5 Hatun, S., Islam, O., Cizmecioglu, F., Kara, B., Babaoglu, K., Berk, F. and Gökalp, A.S. (2005) Subclinical Vitamin D Deficiency Is Increased in Adolescent Girls Who Wear Concealing Clothing. Journal of Nutrition, 135, 218-222.
6 Bengoa JM et al. Intestinal calcium absorption and vitamin D status in chronic cholestatic liver disease. Hepatology. 1984 Mar-Apr;4(2):261-5.
7 Holick MF et al. Age, vitamin D, and solar ultraviolet. Lancet. 1989 Nov 4;2(8671):1104-5.
8 Gröber U et al. Influence of drugs on vitamin D and calcium metabolism. Dermato-endocrinology. 2012;4(2):158-166.
9 McDuffie JR et al. Effects of orlistat on fat-soluble vitamins in obese adolescents. Pharmacotherapy. 2002
10 Bakhshalizadeh S et al. Modulation of steroidogenesis by vitamin D3 in granulosa cells of the mouse model of polycystic ovarian syndrome. Syst Biol Reprod Med. 2017;63(3):150-161.
11 Bertone-Johnson et al. Dietary vitamin D intake, 25-hydroxyvitamin D3 levels and premenstrual syndrome in a college-aged population. J Steroid Biochem Mol Biol. 2010; 121(1-2): 434-437
12 Tsakova AD et al. 25 (OH) vitamin D levels in premenopausal women with polycystic ovary syndrome and/or obesity. Int J Vitam Nutr Res. 2012; 82 (6): 399-404.
13 Bakhshalizadeh S et al. Modulation of steroidogenesis by vitamin D3 in granulosa cells of the mouse model of polycystic ovarian syndrome. Syst Biol Reprod Med. 2017; 63 (3): 150-161.
14 Berkvitz S et al. Serum 25-hydroxy vitamin D levels in chronic fatigue syndrome: a retrospective survey. Int J Vitam Nutr Res. 2009; 79 (4): 250-4.
16 Aksu Cerman A et al. Vitamin D deficiency in alopecia areata. Br J Dermatol. 2014;170(6):1299-304.
17 Peters EMJ et al. Hair and stress: A pilot study of hair and cytokine balance alteration in healthy young women under major exam stress. Brandner JM, ed. PLoS ONE. 2017;12(4):e0175904.
18 Harms LR et al. Vitamin D and the brain. Best Pract Res Clin Endocrinol & Metab. 2011; 25(4): 657-669.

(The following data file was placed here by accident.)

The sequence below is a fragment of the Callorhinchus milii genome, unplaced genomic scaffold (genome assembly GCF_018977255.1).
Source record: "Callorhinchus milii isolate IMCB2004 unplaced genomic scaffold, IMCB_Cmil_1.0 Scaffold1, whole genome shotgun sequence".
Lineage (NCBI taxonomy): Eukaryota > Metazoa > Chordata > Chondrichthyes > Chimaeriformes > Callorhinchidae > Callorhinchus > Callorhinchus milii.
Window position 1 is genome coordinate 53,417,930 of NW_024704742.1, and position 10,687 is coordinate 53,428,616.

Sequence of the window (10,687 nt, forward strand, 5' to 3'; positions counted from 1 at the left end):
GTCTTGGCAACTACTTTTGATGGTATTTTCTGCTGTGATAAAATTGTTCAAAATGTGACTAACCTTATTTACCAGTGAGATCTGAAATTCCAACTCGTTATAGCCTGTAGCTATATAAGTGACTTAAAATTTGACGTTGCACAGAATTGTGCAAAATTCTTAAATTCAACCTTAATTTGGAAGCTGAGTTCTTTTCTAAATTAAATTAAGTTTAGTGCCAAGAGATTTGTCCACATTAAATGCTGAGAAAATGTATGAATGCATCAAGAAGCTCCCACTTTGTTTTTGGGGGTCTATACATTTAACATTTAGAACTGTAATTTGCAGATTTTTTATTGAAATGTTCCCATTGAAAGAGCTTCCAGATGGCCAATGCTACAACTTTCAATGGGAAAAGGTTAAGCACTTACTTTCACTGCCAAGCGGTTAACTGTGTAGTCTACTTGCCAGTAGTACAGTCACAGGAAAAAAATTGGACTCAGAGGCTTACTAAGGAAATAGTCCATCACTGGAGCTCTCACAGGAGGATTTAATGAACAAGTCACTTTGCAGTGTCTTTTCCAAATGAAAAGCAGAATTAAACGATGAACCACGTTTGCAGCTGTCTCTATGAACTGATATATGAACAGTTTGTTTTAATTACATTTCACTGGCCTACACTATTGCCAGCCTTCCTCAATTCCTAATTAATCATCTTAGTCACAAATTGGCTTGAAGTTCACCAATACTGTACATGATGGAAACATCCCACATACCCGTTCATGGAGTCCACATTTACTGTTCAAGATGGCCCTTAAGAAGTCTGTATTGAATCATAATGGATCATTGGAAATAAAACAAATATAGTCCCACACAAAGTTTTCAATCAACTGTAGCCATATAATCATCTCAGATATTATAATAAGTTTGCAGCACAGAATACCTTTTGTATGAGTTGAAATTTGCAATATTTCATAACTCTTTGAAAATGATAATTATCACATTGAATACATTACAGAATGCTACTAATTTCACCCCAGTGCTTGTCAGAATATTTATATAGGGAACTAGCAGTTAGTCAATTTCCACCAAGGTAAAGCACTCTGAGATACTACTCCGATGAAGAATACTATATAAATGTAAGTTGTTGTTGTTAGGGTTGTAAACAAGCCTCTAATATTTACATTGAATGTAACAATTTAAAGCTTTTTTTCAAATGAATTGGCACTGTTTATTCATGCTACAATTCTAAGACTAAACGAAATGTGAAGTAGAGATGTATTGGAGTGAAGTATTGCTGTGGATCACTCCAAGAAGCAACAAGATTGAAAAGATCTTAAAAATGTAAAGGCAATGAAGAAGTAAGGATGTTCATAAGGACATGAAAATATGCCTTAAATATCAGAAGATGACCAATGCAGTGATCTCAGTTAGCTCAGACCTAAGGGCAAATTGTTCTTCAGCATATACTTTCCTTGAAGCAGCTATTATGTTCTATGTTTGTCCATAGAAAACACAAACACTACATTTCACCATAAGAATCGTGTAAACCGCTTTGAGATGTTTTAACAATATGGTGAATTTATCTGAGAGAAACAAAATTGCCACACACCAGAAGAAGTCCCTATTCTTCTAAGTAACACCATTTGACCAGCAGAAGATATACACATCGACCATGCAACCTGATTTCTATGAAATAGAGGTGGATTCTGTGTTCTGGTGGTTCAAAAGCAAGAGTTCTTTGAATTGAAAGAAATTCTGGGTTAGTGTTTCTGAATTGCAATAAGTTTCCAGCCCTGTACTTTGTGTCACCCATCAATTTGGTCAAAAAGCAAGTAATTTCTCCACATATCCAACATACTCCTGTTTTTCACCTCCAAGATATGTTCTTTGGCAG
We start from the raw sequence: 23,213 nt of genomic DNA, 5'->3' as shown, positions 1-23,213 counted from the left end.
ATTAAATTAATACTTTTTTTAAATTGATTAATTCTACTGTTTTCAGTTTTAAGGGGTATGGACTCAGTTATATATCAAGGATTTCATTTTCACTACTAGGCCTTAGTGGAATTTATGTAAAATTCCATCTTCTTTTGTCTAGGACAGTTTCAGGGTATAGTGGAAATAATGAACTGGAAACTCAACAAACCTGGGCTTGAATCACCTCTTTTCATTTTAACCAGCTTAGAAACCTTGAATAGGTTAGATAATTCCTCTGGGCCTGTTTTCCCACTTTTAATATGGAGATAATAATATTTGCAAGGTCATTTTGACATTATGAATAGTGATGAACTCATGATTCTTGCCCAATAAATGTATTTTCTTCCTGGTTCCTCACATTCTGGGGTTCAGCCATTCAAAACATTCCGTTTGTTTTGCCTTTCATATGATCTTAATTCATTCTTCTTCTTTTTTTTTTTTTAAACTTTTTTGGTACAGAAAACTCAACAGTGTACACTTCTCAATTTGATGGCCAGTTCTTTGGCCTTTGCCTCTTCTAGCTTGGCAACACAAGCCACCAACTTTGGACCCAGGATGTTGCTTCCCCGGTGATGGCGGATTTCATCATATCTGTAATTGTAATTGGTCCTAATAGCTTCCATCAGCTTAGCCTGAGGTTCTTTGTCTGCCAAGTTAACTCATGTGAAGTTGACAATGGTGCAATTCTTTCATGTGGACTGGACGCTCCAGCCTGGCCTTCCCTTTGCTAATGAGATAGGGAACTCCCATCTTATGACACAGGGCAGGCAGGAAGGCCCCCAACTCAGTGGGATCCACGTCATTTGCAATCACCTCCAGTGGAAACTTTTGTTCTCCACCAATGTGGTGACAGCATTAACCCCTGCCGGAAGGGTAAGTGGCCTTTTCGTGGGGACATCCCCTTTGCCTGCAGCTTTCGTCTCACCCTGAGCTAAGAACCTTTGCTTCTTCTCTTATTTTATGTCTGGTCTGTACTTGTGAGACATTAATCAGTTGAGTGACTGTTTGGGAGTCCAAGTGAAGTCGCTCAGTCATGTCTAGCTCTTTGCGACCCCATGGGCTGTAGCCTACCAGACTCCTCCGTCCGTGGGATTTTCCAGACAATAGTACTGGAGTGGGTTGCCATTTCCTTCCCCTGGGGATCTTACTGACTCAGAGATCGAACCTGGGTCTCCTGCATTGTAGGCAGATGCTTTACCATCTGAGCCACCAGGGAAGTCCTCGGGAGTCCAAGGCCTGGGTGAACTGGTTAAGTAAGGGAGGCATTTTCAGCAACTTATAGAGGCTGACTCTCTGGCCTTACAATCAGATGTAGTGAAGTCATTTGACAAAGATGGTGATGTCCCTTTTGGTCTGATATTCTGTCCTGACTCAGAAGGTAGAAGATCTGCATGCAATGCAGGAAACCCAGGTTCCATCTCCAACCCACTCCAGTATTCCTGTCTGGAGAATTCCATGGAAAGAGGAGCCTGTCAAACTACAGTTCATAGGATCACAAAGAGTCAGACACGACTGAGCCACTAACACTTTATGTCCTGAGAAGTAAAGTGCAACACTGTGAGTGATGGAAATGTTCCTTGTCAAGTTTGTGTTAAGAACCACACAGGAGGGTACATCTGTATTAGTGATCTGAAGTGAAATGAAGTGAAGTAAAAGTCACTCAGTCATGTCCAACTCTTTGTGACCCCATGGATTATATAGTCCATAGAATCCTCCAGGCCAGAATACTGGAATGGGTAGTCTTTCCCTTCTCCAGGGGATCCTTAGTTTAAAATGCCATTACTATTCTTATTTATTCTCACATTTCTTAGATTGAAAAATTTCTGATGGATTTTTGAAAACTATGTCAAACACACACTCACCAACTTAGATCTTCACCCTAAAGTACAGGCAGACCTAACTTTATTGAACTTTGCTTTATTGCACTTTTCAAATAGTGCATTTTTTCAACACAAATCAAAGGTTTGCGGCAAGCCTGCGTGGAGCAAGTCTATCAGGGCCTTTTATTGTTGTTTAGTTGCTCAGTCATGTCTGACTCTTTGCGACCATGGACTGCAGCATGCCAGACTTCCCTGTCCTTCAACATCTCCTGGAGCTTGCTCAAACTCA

19 Jelinek GA et al. Latitude, sun exposure and vitamin D supplementation: associations with quality of life and disease outcomes in a large international cohort of people with multiple sclerosis. BMC Neurol. 2015; 15: 132
20 Khoraminya N et al. Therapeutic effects of vitamin D as adjunctive therapy to fluoxetine in patients with major depressive disorder. Aust N Z J Psychiatry. 2013; 47 (3): 271-5.
21 Llewellyn et al. Archives of internal medicine, 2010; 170 (13), 1135-41
22 Ahmadi S et al. Vitamin D receptor FokI genotype may modify the susceptibility to schizophrenia and bipolar mood disorder by regulation of dopamine D1 receptor gene expression. Minerva Med. 2012;103(5):383-391.
23 Aranow C. Vitamin D and the Immune System. Journal of investigative medicine?: the official publication of the American Federation for Clinical Research. 2011;59(6):881-886.
24 Kamen DL et al. Vitamin D and molecular actions on the immune system: modulation of innate and autoimmunity. Journal of molecular medicine (Berlin, Germany). 2010;88(5):441-450.
25 Kostoglou-Athanassiou I et al. Vitamin D and rheumatoid arthritis. Therapeutic Advances in Endocrinology and Metabolism. 2012;3(6):181-187.
26 Wang et al. Vitamin D deficiency is associated with diagnosis and severity of childhood atopic dermatitis. Pediatr Allergy Immunol. 2014; 25 (1): 30-5.
27 Erkkola et al. Maternal vitamin D intake during pregnancy is inversely associated with asthma and allergic rhinitis in 5-year-old children. Clin Exp Allergy. 2009; 39 (6): 875-82.
28 Vindigni SM et al. The intestinal microbiome, barrier function, and immune system in inflammatory bowel disease: a tripartite pathophysiological circuit with implications for new therapeutic directions. Therapeutic Advances in Gastroenterology. 2016;9(4):606-625.
29 Kong et al. Novel role of the vitamin D receptor in maintaining the integrity of the intestinal mucosal barrier. Am J Physiol Gastrointest Liver Physiol. 2008; 294 (1): G208-16.
30 Sturniolo GC et al. Zinc supplementation tightens “leaky gut” in Crohn’s disease. Inflamm Bowel Dis. 2001; 7 (2): 94-8.
31 Fuchs E, Green H. Regulation of terminal differentiation of cultured human keratinocytes by vitamin A. Cell. 1981; 25 (3): 617–25
32 Rapin JR et al. Possible Links between Intestinal Permeablity and Food Processing: A Potential Therapeutic Niche for Glutamine. Clinics. 2010; 65 (6): 635-43.
33 Simmons JD et al. Vitamin D receptor gene polymorphism: association with Crohn's disease susceptibility. Gut. 2000;47(2):211-4.
34 Pei FH et al. Vitamin D receptor gene polymorphism and ulcerative colitis susceptibility in Han Chinese. J Dig Dis. 2011;12(2):90-8.